RIP  May 2, 2017

Name: Leo K. Thorsness
Rank/Branch: O4/United States Air Force
Unit: 357th Tactical Fighter
Date of Birth: 14 February 1932 Walnut Grove MN
Home City of Record: Storden MN
Date of Loss: 30 April 1967
Country of Loss: North Vietnam
Loss Coordinates: 211830N 1045940E
Status (in 1973): Returnee
Aircraft/Vehicle/Ground: F105F
Missions: 93
Other Personnel in Incident: Johnson, Harold E. Returnee

Source: Compiled by P.O.W. NETWORK 03 March 1997 from one or more of the
following: raw data from U.S. Government agency sources, correspondence with
POW/MIA families, published sources, interviews, quotes from "And Brave Men,
Too" by Timothy S. Lowry.  2020



All Thorsness' missions were Wild Weasel Missions, sometimes called "Iron
Hand Missions". The plane had a Trained Bear - an electronic warfare officer
[EWO] - in the back seat, and as much state-of-the-art equipment that was
available mounted in the two-seat F-105.

Their job was to "seek and destroy" SAMs [Surface to Air Missile] sites The
idea was "to troll high enough to let them shoot at you, yet low enough so
you could get down to the deck and out-maneuver the SAMs." The loss rate was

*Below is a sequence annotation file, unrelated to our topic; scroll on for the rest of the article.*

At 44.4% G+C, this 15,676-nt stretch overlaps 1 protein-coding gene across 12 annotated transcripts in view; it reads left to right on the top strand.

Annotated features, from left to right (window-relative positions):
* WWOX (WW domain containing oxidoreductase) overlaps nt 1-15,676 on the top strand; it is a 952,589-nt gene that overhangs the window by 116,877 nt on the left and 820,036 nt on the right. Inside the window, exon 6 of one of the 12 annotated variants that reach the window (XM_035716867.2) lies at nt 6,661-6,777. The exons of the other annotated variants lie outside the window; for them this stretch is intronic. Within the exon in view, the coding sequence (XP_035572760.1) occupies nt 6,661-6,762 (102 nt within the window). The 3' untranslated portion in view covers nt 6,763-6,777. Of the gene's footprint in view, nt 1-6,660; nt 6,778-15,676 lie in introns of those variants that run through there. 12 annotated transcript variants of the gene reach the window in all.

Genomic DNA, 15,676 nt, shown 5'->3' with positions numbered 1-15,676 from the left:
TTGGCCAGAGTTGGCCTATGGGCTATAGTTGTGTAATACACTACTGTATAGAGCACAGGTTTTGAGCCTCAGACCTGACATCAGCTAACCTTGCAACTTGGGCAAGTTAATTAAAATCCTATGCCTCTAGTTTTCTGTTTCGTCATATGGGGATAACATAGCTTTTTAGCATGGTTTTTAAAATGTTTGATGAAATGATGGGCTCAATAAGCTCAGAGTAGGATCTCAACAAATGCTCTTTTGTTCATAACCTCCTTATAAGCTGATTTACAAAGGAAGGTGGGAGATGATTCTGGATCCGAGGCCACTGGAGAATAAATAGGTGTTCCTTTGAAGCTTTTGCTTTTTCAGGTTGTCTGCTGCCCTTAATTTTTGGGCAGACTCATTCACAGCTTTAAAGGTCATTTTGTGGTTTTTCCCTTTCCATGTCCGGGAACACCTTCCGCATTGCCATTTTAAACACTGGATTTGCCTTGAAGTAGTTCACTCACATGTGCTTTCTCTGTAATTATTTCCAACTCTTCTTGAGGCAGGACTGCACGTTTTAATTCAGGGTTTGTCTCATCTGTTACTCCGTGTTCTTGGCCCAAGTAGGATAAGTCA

very heavy. A  hundred missions completed the tour of duty instead of a year
for the ground people. The Wild Weasel was a very high-threat job and few
people completed a hundred missions.

Leo Thorsness was piloting the plane and Harry Johnson was the back seater.
It was Johnson's job to spot the active SAM sites on the ground at the same
time he watched the skies for MIG attacks.

A typical Wild Weasel mission would go in with four planes. On April 19,
Thorsness' wingman, was shot down over the foothills west of Hanoi. Search
and rescue attempts failed to locate the men.

On April 30, 1967, while flying his ninety-third mission just seven shy of
going home, Maj. Leo Thorsness and his back seater, Harry Johnson, were shot
down over North Vietnam. They were captured and, as prisoners of war, joined
the two airmen who Thorsness had directed rescue efforts for on April 19.

Thorsness was captured by a mix of militia and regular army soon after
arriving on the ground. He was in interrogation for nineteen days and
eighteen nights, without sleep. His torture did not end there. Of the
beatings, Thorsness says, "Oftentimes they would take a fan belt, cut it in